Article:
What I'm looking to do is compare the power outputs of different horses in a given race. It can't that all horses make the same power.I think you have to know the horse's aerodynamic drag, also. And how efficiently it runs (how much up-and-down motion as compared to straight-ahead motion).
But the nice thing about this is that you can ignore all these factors and simply say that one horse in a race expends energy at the rate of exactly one horseopwer; then just multiply by how long it ran!
Power alone is not the thing you're looking for. I've seen some Shires from Michigan that can put out peak power over 15 hp but I think most any decent high school miler could outrun them. You need a well balanced body, power, a good stride, a certain size, and heart. There are folks now doing equine biomechanics who have lots and lots of data and they pretty much can't make a living at the track.Skeleton,
Could your simplified analogue be used to compute a horse's relative power for its history of races and plotted on a statistical distribution and the same done for other horses to predict the winner of a race?
What are you referring to when you say reference area of object? ThanksA kinesiologist would put a breathing mask over an exercising subject (horse on a treadmill) and measure the oxygen uptake, which would reveal its rate of caloric production (power). But what portion of the calories is doing mechanical work?
A subject burns carbs at 4 kcal/gm (or fat at 9 kcal/gm, or protein 4 kcal/gm) and oxygen, in yielding calories. Roughly speaking, the energy is divided between: 60% in body heat, 20% in metabolic processes, and 20% in muscular activity. But that last number, 20%, could vary between 15% and 25% amongst individuals. Oh! so some individuals are more energy efficient than others.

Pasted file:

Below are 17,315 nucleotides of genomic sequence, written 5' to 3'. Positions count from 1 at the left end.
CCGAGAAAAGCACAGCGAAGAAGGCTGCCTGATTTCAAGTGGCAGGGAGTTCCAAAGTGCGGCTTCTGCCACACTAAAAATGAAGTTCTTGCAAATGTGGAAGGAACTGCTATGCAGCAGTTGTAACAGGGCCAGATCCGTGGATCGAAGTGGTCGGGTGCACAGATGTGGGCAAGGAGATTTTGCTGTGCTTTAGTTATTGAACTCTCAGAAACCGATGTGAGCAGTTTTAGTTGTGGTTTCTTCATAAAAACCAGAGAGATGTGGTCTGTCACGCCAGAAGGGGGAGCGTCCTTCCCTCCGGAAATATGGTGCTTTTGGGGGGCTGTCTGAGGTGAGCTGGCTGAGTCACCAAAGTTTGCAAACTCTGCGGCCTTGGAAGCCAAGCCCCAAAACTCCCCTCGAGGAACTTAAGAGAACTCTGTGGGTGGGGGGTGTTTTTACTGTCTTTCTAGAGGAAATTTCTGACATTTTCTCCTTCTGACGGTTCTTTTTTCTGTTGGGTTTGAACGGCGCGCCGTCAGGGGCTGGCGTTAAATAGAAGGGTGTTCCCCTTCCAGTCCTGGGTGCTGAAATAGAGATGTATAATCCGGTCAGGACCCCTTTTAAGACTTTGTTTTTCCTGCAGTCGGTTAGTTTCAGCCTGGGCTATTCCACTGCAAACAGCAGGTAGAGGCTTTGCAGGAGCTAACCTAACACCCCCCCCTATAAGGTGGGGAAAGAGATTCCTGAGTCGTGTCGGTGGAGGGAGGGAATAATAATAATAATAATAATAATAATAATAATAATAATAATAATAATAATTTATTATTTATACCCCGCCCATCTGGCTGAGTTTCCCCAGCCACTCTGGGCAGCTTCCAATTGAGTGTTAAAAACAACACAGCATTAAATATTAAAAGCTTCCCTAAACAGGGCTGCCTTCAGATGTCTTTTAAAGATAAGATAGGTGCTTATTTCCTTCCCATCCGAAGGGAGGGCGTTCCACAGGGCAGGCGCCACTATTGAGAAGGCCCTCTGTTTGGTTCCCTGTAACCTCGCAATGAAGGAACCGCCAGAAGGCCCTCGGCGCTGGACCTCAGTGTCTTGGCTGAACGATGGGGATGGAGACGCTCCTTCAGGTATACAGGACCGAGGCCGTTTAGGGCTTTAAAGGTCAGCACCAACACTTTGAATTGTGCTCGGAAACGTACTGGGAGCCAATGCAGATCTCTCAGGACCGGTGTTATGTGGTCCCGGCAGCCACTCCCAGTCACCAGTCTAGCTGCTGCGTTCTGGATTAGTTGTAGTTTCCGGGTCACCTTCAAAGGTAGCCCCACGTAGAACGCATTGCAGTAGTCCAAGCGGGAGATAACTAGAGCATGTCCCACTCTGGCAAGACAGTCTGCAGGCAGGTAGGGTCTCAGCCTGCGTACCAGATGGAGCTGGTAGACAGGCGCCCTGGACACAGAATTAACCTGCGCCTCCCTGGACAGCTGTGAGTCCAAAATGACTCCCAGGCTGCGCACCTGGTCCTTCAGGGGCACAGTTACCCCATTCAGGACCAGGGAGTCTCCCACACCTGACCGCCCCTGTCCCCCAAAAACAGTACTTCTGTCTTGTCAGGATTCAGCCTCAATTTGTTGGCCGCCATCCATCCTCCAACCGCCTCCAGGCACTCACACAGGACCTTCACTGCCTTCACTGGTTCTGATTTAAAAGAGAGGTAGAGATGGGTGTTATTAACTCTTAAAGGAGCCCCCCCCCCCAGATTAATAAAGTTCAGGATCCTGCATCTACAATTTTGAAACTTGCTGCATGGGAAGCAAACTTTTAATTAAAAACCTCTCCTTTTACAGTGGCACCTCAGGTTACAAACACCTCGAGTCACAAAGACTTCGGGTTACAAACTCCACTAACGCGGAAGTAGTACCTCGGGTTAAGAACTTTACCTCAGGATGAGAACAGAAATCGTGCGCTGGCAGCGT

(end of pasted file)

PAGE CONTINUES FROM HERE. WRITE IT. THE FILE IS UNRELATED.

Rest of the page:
But that muscular activity is undertaken to yield or react to various mechanical processes: locomotion (that is what we want), inelastic deformation of the track, aerodynamic drag, and mechanical (inelastic) losses in the joints, tendons and ligaments. The portions of the aforementioned is not constant amongst athletes and their environment. Consider that a mushy track will waste energy, as would a poor running gate. But what is the portion resulting in locomotion? I would consider this analysis to be daunting.
Instead, I would solve this problem with a simplified analogue. I would model this as an object moving through a viscous medium where the only energy loss is through hydrodynamic drag. Consider moving a torpedo through water would be easy enough to model mathematically. Then, the parameters for drag loss needs to be calibrated to have the model match the reality of a horse; ie: to suggest their power relative to their track speed.
P = Fd*d/t
Resisting force due to drag:
Fd = -0.5*rho*v^2*A*Cd
d = Distance travelled.
t = Time of travel.
rho = Density of fluid.
v = Speed moving through the fluid.
A = Reference area of object.
Cd= Drag coefficient.
v = Real speed of horse.
A = Instead, I would use horse's weight.
Cd= Instead, I would use horse's height.
rho= This needs to an arbitrary value used to calibrate the model.
In the end, this simple model might be able to estimate the relative ratio of power between horses. It could not be used to calculate absolute power of those horses.